Watch out for these ChatGPT scams

Eray Eliaçik
Jul 29, 2023
Updated • Jul 27, 2023

ChatGPT scams are, unfortunately, on the rise. In a world driven by technological advancements, artificial intelligence has emerged as a groundbreaking innovation, transforming how we live, work, and interact. Among the numerous AI breakthroughs, language models like ChatGPT have opened up a realm of possibilities in natural language processing. While these models have been predominantly utilized for positive purposes such as aiding businesses, enhancing customer support, and bolstering creativity, there exists a darker side to their potential.

As with any powerful tool, there will always be those who seek to exploit it for nefarious purposes, and ChatGPT is no exception. The rise of scammers and malicious actors capitalizing on the AI revolution to deceive and manipulate unsuspecting individuals is a concerning phenomenon that demands our attention. In this blog post, we delve into the underbelly of how people are exploiting ChatGPT and other AI language models for scamming, shedding light on the deceptive tactics they employ, the consequences faced by victims, and the ongoing efforts to combat such abuse.

It is crucial to recognize that while AI offers immense promise for positive change, it also presents unique challenges and ethical considerations that must be addressed to ensure a safe and trustworthy digital environment.

Join us as we explore the dark side of ChatGPT and gain insights into the measures being taken to strike a balance between innovation and safeguarding users from malicious AI misuse.

Popular ChatGPT scams

The world of scams and fraud has seen a significant evolution with the integration of AI, particularly language models like ChatGPT, and here are the most used ways:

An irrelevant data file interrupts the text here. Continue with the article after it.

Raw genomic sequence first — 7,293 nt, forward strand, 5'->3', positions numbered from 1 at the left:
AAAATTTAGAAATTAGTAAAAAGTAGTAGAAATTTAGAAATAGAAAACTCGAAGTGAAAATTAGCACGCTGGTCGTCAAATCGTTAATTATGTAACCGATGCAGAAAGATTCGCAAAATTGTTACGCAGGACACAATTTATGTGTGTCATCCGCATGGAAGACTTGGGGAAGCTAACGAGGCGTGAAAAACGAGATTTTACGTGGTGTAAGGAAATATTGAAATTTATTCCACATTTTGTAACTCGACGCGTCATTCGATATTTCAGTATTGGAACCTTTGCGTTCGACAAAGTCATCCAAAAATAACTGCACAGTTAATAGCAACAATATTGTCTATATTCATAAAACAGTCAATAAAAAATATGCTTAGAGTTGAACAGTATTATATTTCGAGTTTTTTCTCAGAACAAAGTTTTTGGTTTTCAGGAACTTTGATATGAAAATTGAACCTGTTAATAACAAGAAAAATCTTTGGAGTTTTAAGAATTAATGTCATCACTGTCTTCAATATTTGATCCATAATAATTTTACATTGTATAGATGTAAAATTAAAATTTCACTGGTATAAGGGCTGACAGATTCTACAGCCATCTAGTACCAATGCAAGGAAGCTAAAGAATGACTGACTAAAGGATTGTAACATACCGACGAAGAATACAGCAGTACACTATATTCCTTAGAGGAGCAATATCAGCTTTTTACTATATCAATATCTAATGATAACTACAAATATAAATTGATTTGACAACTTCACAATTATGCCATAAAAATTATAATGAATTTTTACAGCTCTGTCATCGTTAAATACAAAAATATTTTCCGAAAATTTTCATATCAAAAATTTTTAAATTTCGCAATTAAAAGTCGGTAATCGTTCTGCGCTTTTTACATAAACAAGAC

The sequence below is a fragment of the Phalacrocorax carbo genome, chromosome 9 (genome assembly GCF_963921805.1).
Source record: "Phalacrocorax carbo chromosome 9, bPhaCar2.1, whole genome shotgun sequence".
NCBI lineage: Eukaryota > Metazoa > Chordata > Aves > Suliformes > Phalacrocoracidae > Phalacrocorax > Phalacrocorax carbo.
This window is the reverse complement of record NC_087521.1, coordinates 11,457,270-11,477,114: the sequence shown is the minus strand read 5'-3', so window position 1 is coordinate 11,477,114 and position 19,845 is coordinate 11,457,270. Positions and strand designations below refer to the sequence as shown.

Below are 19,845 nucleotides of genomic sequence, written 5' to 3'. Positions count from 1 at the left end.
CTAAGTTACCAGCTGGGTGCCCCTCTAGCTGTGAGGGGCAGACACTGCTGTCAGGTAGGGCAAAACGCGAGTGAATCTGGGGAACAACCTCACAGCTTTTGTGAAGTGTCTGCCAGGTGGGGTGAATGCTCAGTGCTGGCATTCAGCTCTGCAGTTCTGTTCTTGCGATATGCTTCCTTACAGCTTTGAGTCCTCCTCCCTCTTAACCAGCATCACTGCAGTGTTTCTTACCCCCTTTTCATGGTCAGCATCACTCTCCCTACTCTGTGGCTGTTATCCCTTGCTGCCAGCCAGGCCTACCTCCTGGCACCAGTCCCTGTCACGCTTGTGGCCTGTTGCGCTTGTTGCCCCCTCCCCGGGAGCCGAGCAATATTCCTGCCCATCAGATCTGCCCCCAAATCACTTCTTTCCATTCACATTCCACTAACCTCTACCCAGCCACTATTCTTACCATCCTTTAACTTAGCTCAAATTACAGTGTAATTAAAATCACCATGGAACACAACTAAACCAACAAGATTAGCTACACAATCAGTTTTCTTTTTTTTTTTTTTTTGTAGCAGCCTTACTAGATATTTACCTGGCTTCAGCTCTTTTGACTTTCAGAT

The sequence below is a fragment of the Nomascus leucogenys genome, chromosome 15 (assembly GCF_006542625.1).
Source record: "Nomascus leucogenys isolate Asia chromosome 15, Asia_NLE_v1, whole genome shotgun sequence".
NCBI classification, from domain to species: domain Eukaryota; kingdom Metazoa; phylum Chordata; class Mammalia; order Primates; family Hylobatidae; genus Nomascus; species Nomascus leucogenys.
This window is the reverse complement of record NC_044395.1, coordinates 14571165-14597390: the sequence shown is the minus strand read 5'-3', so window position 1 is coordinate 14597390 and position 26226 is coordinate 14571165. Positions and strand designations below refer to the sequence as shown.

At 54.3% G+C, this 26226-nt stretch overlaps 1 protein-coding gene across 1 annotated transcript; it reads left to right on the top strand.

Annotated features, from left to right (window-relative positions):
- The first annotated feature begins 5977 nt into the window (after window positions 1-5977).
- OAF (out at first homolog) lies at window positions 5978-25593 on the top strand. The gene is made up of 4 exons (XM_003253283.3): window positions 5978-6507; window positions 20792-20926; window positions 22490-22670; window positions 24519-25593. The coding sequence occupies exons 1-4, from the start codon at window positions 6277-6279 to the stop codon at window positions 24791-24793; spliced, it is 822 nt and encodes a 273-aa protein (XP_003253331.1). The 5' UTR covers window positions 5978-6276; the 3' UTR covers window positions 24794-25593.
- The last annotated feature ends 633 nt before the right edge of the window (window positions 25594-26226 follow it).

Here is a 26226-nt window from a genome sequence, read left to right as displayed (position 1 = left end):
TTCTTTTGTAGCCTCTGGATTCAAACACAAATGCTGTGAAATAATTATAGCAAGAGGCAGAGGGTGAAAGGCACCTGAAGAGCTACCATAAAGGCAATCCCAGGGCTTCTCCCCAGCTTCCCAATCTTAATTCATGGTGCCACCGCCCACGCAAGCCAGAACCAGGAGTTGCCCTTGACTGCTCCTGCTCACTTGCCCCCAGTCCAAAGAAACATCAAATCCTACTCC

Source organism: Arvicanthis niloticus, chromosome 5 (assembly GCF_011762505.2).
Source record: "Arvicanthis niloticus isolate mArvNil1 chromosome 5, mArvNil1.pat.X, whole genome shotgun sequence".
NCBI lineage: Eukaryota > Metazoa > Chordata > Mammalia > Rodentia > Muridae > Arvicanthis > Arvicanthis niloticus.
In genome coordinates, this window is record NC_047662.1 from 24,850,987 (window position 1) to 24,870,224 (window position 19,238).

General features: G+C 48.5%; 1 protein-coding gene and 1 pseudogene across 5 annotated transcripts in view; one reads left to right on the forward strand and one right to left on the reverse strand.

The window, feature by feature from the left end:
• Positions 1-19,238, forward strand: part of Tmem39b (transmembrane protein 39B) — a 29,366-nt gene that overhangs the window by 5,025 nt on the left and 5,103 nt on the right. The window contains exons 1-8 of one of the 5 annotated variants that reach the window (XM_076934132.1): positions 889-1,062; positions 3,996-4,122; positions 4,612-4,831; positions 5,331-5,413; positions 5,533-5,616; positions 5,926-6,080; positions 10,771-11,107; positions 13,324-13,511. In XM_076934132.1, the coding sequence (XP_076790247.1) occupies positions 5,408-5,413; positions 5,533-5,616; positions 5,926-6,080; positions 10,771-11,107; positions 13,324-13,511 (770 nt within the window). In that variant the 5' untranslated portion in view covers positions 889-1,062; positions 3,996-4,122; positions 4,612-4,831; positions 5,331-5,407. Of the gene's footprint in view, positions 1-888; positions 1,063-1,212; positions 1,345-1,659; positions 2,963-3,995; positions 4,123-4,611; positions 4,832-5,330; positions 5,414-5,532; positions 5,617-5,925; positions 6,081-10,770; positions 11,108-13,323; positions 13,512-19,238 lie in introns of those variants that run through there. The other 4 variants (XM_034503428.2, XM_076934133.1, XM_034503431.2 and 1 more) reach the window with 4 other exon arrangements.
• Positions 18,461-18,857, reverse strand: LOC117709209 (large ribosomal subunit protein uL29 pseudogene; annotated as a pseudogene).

ChatGPT-generated email scam

Emails have been used to spread malware, extort victims, and steal sensitive information, earning them a bad reputation as a scamming medium. Email scammers are now using ChatGPT in an attempt to trick unsuspecting receivers.

A number of news organizations raised alarms about an increase in ChatGPT-created phishing emails in April 2023. Criminals increasingly use chatbots to craft malicious phishing emails because of their capacity to produce material on demand.

Let's say a cybercriminal wants to commit crimes against people who speak English but isn't fluent in the language. They may create flawless phishing emails free of typos and grammatical mistakes with the help of ChatGPT. These expertly crafted messages are likelier to fool their targets because of the air of legitimacy they exude.

Basically, fraudsters might save time and effort by employing ChatGPT when creating phishing emails, which could lead to an increase in the frequency of phishing attacks.

Malicious ChatGPT browser extensions

While browser add-ons are incredibly useful, they may also be exploited as Trojan horses by criminals to install malware and steal sensitive information. This con works just as well in ChatGPT as it does anywhere else.

There are certain trustworthy ChatGPT-specific add-ons (like Merlin and Improved ChatGPT) that can be found in your browser's app store, but this is not the case for all add-ons. In March of 2023, for instance, a fake ChatGPT plugin known as "Chat GPT for Google" spread quickly across many mobile platforms. This malicious ChatGPT plugin was spreading and stealing information from thousands of Facebook users as it went viral.

The extension's name was chosen deliberately to cause misunderstanding, as it sounds very similar to the legitimate ChatGPT for Google service. Several people installed the add-on without verifying its authenticity, believing it was secure. The add-on was, in reality, a covert channel for planting backdoors in Facebook accounts and gaining illegal admin access.

Fake third-party ChatGPT apps

Cybercriminals frequently disguise their malicious software as legitimate-looking downloads with trusted brand names like ChatGPT. Though not a new idea, these malicious programs have long been used to spread malware, steal information, and spy on users. These malicious apps are now using ChatGPT's popularity to spread themselves.